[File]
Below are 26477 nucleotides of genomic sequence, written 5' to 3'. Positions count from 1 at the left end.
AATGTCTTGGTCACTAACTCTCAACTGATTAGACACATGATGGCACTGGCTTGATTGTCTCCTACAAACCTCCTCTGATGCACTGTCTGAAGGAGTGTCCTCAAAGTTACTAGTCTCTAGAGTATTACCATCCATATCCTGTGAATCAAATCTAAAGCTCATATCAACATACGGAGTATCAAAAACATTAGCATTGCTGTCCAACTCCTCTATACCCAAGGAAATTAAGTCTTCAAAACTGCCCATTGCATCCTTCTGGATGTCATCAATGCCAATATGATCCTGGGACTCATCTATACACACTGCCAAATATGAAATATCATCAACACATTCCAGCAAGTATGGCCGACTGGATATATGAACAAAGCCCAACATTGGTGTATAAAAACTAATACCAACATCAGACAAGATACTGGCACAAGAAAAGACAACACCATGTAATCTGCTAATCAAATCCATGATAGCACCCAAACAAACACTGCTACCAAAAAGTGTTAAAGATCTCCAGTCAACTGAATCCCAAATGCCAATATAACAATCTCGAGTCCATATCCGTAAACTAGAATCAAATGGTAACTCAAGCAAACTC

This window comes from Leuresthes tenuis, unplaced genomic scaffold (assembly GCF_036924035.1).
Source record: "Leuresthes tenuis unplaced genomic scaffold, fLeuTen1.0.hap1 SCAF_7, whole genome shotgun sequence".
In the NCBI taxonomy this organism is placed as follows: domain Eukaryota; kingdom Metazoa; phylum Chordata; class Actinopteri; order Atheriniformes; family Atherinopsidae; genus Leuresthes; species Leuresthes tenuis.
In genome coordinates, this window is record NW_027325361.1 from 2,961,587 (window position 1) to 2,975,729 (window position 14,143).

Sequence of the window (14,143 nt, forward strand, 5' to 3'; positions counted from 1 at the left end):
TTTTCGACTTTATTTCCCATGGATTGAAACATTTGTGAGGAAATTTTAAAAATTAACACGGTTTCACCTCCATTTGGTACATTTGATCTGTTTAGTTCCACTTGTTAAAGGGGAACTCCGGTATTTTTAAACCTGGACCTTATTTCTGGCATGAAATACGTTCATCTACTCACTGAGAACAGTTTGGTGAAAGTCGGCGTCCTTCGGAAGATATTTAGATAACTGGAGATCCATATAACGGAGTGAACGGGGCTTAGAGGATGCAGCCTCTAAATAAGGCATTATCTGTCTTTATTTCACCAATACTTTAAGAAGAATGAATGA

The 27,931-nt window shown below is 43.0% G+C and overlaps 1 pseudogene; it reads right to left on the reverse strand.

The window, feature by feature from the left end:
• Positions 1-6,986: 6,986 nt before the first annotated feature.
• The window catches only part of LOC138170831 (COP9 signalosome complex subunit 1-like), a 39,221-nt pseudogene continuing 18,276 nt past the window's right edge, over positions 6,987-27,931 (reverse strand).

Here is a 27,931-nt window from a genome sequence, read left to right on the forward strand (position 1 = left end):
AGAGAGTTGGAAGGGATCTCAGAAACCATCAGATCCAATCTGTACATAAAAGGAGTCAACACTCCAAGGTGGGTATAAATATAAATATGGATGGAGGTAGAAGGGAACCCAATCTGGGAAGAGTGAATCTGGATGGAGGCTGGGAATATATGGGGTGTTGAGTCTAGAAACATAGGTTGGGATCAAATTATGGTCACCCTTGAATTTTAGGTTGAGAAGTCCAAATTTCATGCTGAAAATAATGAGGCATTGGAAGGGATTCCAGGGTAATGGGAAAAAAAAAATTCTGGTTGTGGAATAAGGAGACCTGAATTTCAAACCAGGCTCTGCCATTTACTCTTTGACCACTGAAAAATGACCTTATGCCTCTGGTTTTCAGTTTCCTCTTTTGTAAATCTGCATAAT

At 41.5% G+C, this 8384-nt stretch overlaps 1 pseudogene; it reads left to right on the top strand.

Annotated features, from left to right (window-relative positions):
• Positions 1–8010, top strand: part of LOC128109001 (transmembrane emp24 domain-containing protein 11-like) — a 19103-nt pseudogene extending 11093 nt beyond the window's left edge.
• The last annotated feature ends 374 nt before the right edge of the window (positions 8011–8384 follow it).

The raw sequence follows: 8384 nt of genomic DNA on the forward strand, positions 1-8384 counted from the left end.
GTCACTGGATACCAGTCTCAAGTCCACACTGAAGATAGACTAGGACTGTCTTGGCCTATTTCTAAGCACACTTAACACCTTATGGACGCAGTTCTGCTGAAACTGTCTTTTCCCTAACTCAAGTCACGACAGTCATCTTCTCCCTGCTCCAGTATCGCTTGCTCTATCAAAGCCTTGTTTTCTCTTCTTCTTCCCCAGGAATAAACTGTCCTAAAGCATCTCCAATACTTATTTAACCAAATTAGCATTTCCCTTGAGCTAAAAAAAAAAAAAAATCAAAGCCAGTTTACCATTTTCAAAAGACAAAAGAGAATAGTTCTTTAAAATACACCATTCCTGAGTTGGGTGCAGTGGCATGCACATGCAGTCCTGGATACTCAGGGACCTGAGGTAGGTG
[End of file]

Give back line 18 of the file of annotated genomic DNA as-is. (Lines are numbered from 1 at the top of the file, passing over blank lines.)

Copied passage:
• The last annotated feature ends 374 nt before the right edge of the window (positions 8011–8384 follow it).